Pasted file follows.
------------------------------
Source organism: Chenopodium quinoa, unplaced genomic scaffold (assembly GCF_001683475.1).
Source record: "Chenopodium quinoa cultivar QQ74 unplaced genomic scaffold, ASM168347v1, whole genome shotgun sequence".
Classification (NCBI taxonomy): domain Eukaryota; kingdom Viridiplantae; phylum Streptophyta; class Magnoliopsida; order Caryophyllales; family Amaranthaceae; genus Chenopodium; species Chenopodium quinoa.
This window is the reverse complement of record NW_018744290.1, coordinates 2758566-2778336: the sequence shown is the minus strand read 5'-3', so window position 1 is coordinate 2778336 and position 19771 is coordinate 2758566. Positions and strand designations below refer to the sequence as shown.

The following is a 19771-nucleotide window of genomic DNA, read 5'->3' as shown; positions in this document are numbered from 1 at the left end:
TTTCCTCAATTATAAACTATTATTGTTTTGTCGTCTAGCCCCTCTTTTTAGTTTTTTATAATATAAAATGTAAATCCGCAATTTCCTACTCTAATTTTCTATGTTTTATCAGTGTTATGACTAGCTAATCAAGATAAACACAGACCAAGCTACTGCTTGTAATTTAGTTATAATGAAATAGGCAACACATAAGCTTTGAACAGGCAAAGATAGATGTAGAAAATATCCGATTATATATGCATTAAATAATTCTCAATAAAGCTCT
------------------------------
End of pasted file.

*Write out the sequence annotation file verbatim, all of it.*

Source organism: Chenopodium quinoa, unplaced genomic scaffold (assembly GCF_001683475.1).
Source record: "Chenopodium quinoa cultivar QQ74 unplaced genomic scaffold, ASM168347v1, whole genome shotgun sequence".
Classification (NCBI taxonomy): domain Eukaryota; kingdom Viridiplantae; phylum Streptophyta; class Magnoliopsida; order Caryophyllales; family Amaranthaceae; genus Chenopodium; species Chenopodium quinoa.
This window is the reverse complement of record NW_018744290.1, coordinates 2758566-2778336: the sequence shown is the minus strand read 5'-3', so window position 1 is coordinate 2778336 and position 19771 is coordinate 2758566. Positions and strand designations below refer to the sequence as shown.

The following is a 19771-nucleotide window of genomic DNA, read 5'->3' as shown; positions in this document are numbered from 1 at the left end:
TTTCCTCAATTATAAACTATTATTGTTTTGTCGTCTAGCCCCTCTTTTTAGTTTTTTATAATATAAAATGTAAATCCGCAATTTCCTACTCTAATTTTCTATGTTTTATCAGTGTTATGACTAGCTAATCAAGATAAACACAGACCAAGCTACTGCTTGTAATTTAGTTATAATGAAATAGGCAACACATAAGCTTTGAACAGGCAAAGATAGATGTAGAAAATATCCGATTATATATGCATTAAATAATTCTCAATAAAGCTCT